After a day at the boat races, with the noise and spectacle of
top line boat racing, the adrenalin has you pumped up, you desire
to be the envy of all, to bask in the glory of being a winner.
How do you do it? We'll get to that in a minute. Questions first.
What kind of boat will you need?
Well anything that propel itself across the water will do for
a start. Races are held for all kinds of boats from the sublime
to the outragous.
What sort of gear will you need?
A ordinary boat licence, a life jacket (now called a PFD), a crash
helmet, the boat must be in good condition and will be inspected
by scrutineers, the boat will need an ignition cut out switch,
these are standard on most outboard's and are generally adapted
to inboards, if an inboard also a prop shaft collar, For some
classes of boats very specialised safety items are required. You
will NEED to be a member of an affiliated club, see list, and
will also need an APBA licence. This is not such a bad thing as
you will have $20 million insurance cover.
What sort of races are there? All
Kinds such as:-
Handicap Races: Most people start
here. In this event you do a time trial, that is a lap around
the course, the handicapper will then determine the time it should
take you to complete a full race. This time is deducted from the
Race Time and this will be your starting time. A clock is displayed
and the point of the exserise is to cross the start line right
on your start time, and finish right on the end of race time,
you go too fast you lose, simple right.
You can see here that almost anything can be competitive,
many factors come into this and its not that simple. Fast boats
will normally not run flat out, but at a regulated speed,so as
not to wear out the boat, and you may notice them bunching up
behind you in the last part of the race, just beating you across
the finish line. This is called Foxing, drivers with experiance
can do this without being obvious, if it is obvious the handicapper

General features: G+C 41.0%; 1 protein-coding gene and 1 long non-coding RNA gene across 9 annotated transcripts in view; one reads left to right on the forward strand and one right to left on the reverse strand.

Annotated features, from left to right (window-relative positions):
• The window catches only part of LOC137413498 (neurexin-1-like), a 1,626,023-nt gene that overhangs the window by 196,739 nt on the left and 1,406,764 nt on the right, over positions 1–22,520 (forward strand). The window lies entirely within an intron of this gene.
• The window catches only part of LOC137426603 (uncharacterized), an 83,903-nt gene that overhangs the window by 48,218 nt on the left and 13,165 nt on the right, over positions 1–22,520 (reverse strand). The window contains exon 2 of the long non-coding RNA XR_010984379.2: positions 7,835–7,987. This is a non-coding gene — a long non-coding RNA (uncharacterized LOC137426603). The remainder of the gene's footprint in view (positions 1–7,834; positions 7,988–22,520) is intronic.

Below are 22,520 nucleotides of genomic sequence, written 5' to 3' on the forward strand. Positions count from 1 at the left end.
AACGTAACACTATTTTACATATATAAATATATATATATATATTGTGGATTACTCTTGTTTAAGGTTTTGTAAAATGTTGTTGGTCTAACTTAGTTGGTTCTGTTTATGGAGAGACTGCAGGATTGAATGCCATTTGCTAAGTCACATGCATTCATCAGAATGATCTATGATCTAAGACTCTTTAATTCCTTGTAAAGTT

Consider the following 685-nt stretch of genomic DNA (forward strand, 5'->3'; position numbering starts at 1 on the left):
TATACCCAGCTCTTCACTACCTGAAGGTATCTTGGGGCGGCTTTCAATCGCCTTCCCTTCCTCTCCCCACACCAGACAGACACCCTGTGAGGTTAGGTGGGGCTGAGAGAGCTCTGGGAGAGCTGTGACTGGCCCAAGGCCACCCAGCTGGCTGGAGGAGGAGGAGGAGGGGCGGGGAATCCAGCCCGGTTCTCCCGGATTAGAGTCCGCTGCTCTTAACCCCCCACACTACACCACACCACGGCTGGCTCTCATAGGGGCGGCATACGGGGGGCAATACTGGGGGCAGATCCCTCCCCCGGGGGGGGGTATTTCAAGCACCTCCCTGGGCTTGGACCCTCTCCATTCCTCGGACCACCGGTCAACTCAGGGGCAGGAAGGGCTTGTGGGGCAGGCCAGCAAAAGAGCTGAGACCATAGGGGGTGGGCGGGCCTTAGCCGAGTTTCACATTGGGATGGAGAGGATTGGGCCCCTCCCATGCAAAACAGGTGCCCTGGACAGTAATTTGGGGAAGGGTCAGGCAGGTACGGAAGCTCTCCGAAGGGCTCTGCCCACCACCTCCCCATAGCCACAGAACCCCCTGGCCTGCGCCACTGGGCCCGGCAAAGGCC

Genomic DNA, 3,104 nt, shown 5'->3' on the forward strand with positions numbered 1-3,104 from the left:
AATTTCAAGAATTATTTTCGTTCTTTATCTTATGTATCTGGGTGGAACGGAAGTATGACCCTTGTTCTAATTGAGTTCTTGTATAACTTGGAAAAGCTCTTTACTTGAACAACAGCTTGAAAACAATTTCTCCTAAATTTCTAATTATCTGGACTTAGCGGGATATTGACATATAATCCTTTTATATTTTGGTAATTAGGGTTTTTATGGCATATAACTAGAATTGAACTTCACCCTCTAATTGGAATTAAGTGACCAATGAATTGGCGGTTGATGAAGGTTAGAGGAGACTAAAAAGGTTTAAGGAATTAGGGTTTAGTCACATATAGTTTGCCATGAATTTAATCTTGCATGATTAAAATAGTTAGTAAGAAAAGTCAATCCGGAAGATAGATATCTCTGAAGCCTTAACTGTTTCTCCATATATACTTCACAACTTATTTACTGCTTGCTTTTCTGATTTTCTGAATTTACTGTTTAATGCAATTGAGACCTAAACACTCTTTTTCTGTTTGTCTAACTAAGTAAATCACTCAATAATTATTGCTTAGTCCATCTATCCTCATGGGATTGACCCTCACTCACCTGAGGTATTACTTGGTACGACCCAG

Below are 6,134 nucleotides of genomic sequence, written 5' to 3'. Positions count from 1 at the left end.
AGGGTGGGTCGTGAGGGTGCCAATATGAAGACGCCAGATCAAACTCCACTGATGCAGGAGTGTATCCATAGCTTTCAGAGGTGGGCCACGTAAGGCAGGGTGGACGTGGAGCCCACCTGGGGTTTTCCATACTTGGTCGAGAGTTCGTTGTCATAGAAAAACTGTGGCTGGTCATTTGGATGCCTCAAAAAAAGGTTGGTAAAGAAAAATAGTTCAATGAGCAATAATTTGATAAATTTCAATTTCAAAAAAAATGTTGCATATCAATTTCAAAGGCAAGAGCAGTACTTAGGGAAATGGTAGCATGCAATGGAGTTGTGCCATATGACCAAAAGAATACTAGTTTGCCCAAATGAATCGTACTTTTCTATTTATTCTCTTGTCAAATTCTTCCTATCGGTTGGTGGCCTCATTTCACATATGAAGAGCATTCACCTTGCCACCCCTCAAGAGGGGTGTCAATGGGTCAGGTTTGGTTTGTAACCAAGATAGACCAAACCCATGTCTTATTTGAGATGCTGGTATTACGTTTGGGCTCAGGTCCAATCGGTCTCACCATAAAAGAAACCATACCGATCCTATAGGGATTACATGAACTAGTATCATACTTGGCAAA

may make an allowance for it in the next race Start times are
adjusted each race and many different tactics have been used to
win these, without actually cheating.
These are races run without handicap and are started with either
the clock, counting down to zero, or by another boat with a flag,
just don't start before zero or when the flag drops. In these
you can't go too fast, so all things being equal the fastest boat
wins. With two boats of about the same speed pole position can
be a deciding factor.
Championship Races: These are conducted
under sanction of the APBA you will need an APBA Competition Licence
and to have had it signed by a club official at three different
race meetings you have competed at, before you can enter a Championship
Race. To obtain this licence you will needed to be prodded and
poked by a doctor to say you are fit, as well as an eyesight test
to see if you are colour blind. This is the top of the line racing,
with many different classes for inboards and outboard's from 25hp
Can my children get involved? Passengers
in race boats are not encouraged. Offshore being the exception,
with most classes requiring at least 2 people. However Junior
racing is starting to take off at clubs around the country. To
start kids use boats with 6hp motors and there races are all handicap
events, they can then progress to 15hp motors, and need the same